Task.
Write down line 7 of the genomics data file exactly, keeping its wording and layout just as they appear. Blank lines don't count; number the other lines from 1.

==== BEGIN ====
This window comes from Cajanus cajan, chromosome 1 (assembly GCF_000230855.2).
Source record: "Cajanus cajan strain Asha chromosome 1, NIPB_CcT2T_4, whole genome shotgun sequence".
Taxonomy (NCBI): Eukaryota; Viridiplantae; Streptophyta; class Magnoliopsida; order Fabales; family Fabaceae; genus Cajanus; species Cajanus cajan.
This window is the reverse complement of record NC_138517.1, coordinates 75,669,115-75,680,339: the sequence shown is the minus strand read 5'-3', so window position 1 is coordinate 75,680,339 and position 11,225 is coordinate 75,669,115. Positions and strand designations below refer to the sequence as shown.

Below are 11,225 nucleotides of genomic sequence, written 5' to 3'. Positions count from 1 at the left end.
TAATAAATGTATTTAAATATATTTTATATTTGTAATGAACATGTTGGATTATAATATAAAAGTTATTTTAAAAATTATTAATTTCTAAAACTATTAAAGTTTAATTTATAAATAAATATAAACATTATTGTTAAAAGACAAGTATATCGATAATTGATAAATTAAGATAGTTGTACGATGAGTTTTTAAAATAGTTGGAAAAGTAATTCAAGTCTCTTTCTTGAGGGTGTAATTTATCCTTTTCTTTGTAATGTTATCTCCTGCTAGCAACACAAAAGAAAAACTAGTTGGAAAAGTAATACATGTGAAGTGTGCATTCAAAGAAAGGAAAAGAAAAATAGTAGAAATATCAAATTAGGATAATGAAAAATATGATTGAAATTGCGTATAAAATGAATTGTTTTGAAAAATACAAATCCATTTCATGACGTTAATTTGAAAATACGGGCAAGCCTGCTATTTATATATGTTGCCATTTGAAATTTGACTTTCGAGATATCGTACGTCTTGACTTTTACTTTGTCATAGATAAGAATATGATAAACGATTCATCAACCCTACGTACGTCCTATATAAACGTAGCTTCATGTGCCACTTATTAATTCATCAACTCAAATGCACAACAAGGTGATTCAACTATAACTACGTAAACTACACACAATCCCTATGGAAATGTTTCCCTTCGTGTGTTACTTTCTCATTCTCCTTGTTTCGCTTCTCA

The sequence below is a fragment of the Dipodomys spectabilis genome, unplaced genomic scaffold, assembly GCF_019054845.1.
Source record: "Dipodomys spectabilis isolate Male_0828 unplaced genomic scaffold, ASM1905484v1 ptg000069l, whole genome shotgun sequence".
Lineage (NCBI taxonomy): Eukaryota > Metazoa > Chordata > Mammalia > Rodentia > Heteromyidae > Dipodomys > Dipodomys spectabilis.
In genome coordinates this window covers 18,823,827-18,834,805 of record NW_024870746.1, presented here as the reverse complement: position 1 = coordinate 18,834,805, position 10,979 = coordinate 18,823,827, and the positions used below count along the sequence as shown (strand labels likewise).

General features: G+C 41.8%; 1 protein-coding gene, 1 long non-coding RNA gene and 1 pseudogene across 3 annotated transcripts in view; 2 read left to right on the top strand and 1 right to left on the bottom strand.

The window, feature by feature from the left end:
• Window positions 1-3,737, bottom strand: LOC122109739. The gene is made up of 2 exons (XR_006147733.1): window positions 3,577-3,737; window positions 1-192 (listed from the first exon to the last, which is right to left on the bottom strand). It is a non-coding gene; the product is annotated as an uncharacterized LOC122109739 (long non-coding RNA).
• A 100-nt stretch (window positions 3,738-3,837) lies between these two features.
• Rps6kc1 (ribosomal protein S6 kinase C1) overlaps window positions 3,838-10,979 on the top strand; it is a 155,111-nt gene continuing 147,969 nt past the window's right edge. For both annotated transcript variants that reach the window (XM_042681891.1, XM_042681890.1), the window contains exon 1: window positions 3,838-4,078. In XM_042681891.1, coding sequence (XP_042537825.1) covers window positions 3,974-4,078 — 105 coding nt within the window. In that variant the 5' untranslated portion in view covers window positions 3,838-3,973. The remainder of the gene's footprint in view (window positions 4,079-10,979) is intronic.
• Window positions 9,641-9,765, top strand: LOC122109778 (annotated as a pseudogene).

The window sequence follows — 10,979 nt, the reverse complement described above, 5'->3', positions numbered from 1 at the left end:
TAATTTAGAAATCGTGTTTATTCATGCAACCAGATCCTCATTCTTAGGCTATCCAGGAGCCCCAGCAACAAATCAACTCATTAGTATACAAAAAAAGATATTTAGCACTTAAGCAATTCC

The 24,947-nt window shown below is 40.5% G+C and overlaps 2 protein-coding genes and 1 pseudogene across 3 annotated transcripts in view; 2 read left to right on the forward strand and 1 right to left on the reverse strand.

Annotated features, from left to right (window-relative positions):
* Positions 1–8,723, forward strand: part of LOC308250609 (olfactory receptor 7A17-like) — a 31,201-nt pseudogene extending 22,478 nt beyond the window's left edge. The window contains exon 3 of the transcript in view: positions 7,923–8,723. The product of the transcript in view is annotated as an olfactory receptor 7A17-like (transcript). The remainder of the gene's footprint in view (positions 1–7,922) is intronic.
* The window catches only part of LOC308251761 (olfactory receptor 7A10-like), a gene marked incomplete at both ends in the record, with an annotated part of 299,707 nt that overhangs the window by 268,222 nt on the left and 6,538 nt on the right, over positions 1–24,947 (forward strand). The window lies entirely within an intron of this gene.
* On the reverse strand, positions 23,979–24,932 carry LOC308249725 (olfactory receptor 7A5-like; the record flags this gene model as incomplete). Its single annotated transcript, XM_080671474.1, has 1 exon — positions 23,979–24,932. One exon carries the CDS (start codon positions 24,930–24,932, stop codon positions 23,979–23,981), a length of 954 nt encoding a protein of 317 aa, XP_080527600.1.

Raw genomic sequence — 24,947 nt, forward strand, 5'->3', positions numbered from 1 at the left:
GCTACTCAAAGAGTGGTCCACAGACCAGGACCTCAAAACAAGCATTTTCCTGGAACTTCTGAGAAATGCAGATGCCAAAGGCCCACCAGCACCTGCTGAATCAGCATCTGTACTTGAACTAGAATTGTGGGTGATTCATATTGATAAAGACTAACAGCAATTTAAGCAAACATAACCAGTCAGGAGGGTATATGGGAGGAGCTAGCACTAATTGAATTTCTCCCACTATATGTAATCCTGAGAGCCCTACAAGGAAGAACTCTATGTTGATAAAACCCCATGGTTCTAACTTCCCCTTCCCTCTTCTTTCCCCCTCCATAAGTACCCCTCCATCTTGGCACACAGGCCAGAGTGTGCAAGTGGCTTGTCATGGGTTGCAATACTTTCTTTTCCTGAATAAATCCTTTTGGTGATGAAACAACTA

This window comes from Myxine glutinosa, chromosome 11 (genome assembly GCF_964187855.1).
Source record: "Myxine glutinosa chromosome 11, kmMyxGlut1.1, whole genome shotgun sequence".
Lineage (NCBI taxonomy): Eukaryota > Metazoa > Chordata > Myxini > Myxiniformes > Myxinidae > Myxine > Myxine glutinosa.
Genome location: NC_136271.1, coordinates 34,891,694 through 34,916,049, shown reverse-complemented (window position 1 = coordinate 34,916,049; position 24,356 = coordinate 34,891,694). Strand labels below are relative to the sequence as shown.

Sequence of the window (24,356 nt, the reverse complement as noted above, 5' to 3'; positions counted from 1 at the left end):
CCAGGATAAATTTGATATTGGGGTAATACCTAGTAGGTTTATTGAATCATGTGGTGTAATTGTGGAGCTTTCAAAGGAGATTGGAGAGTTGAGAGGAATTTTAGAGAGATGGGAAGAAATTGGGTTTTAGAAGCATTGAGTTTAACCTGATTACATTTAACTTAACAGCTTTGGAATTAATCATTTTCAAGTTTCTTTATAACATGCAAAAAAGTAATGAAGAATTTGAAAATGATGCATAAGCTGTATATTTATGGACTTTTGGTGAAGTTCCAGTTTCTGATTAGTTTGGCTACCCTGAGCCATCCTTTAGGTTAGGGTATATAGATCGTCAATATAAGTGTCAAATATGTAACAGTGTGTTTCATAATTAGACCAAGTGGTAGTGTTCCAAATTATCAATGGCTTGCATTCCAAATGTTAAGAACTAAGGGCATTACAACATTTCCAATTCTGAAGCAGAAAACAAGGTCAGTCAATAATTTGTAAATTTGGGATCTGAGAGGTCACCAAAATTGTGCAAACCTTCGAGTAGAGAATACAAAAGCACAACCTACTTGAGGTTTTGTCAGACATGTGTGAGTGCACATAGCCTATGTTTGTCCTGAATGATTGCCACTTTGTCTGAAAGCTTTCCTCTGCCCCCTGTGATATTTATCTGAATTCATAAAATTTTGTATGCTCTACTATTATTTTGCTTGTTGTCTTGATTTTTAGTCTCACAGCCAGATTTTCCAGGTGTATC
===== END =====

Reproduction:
The sequence below is a fragment of the Dipodomys spectabilis genome, unplaced genomic scaffold, assembly GCF_019054845.1.